I'm building a lumber-framed office inside a commercial warehouse. It's essentially an 8' x 30' x 9' box with a ceiling and "second floor" made of 2x6" joists, with 2x6" rim joists resting on top of the two 2x4" walls. Note that the second floor will only be used for light storage.

Because one wall of the office is up against the wall of the warehouse, I can't end-nail the joists. I could toe-nail the joists, but I want to use metal hangers instead. Is there any problem with doing do, even though the rim joist and the hangers will be resting on the top plate?

Office inside commercial warehouse

Building Construction

The back wall of the building is a decorative cinder block. I’ll anchor the top of my walls to the back wall.

Rear Wall Construction

The front wall is large steel studs. I bolted the top of the outer wall to one of those studs (although it was out of plumb, so there's about a 1" gap at the bottom).

Front Wall Construction

I’ll bolt the inner wall, too, but haven't gotten to it yet (have to find the stud behind it and drill, then use some kind of toggle):

Inner Wall at Front

I'm tying the rim joists to the top plate with Simpson TA9ZKT staircase angles every 5':

Simpson TA9ZKT

5 Answers 5


We worry about verticals loading AND horizontal loading. Resting the joists on the double top plate works great for vertical loading and using hangers to keep them aligned until the loft floor sheathing is installed is a great idea, because you can’t end nail them through the rim joist. (A cheaper clip, like Simpson’s A34 or A35 on one side of each joist would work too.)

However, I’d worry about 1) spacing of the joists, 2) securing that overhead load to the vertical supports (stud wall), 3) keeping the loft from rotating or moving away from the main building.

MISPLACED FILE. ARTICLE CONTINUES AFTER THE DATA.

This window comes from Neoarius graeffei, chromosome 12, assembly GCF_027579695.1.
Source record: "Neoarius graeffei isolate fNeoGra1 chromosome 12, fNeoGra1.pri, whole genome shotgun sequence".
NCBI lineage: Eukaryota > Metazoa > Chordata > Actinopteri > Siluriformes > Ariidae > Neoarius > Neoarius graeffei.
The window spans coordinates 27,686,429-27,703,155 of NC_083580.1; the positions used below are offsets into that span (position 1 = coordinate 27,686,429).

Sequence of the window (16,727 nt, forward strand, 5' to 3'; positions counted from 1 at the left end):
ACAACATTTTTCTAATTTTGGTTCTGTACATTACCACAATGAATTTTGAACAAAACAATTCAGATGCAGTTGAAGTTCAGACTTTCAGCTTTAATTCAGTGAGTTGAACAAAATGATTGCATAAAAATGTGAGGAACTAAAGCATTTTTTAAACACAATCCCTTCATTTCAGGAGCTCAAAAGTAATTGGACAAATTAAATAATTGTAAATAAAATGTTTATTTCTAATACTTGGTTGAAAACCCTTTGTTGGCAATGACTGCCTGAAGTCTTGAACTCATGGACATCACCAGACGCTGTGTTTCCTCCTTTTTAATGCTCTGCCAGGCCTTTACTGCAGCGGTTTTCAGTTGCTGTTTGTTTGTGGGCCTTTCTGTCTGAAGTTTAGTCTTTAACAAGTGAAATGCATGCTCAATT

1) You said, “above you office”, so it’s not residential storage. The Code requires a minimum of 125 lbs. per square foot for light loads and 250 lbs. per square foot for heavy loads. (See ICC Table 1607.1.) That means those 2x6’s need to be 12” oc to span you 8’ loft.

2) You don’t have to design against wind loading, because you’re inside another building. However, depending where you’re located, seismic loading could be severe and you can’t rely on toe-nailing to secure the loft framing to the studs.

I’d use either a clip from the joist to the top plate or studs at about 24” oc or I’d use plywood sheathing to hold the joists to the top plate (and keep the loft framing rigid...but more about that in item 3) below. )

When you have a lot of weight up in the air, an earthquake can get (and keep) it moving. Gypsum board (wallboard) can resist this movement, but it’s fairly weak. OSB board or plywood is much better. If you told me you were going to store your Christmas decorations up there I’d thing gypsum board would work. But if you are putting books, dead files, or that old transmission you were going to fix someday, up there, I’d worry....then you’re well into the 250 lbs. per square foot.

3) The whole loft needs to be rigid enough to keep everything in the loft off your head while you’re preparing your will. I like 1/2” plywood nailed at 6” oc to all WALLS and all supports, including the loft rim joists. That way you solve item 2) above, and item 3).